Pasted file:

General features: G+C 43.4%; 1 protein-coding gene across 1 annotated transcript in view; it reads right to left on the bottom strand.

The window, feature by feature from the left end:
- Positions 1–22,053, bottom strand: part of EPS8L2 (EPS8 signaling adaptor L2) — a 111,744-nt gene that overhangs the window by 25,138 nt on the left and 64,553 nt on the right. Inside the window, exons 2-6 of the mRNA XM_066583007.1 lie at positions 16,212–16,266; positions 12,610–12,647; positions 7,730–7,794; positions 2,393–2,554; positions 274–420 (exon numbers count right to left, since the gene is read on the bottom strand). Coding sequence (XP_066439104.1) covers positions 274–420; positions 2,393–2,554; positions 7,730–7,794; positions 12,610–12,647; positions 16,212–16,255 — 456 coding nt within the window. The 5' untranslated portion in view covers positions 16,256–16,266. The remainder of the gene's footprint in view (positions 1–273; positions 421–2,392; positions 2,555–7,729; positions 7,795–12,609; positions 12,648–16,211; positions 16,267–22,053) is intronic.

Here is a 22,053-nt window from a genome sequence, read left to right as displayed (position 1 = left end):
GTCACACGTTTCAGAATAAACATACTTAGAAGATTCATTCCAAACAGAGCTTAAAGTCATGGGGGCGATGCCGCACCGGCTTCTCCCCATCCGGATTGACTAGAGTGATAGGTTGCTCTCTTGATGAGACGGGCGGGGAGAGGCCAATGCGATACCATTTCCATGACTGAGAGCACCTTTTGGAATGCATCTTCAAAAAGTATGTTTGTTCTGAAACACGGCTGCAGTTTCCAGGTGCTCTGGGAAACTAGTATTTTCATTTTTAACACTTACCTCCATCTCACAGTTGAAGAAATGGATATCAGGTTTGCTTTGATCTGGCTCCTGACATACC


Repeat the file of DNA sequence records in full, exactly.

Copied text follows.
General features: G+C 43.4%; 1 protein-coding gene across 1 annotated transcript in view; it reads right to left on the bottom strand.

The window, feature by feature from the left end:
- Positions 1–22,053, bottom strand: part of EPS8L2 (EPS8 signaling adaptor L2) — a 111,744-nt gene that overhangs the window by 25,138 nt on the left and 64,553 nt on the right. Inside the window, exons 2-6 of the mRNA XM_066583007.1 lie at positions 16,212–16,266; positions 12,610–12,647; positions 7,730–7,794; positions 2,393–2,554; positions 274–420 (exon numbers count right to left, since the gene is read on the bottom strand). Coding sequence (XP_066439104.1) covers positions 274–420; positions 2,393–2,554; positions 7,730–7,794; positions 12,610–12,647; positions 16,212–16,255 — 456 coding nt within the window. The 5' untranslated portion in view covers positions 16,256–16,266. The remainder of the gene's footprint in view (positions 1–273; positions 421–2,392; positions 2,555–7,729; positions 7,795–12,609; positions 12,648–16,211; positions 16,267–22,053) is intronic.

Here is a 22,053-nt window from a genome sequence, read left to right as displayed (position 1 = left end):
GTCACACGTTTCAGAATAAACATACTTAGAAGATTCATTCCAAACAGAGCTTAAAGTCATGGGGGCGATGCCGCACCGGCTTCTCCCCATCCGGATTGACTAGAGTGATAGGTTGCTCTCTTGATGAGACGGGCGGGGAGAGGCCAATGCGATACCATTTCCATGACTGAGAGCACCTTTTGGAATGCATCTTCAAAAAGTATGTTTGTTCTGAAACACGGCTGCAGTTTCCAGGTGCTCTGGGAAACTAGTATTTTCATTTTTAACACTTACCTCCATCTCACAGTTGAAGAAATGGATATCAGGTTTGCTTTGATCTGGCTCCTGACATACC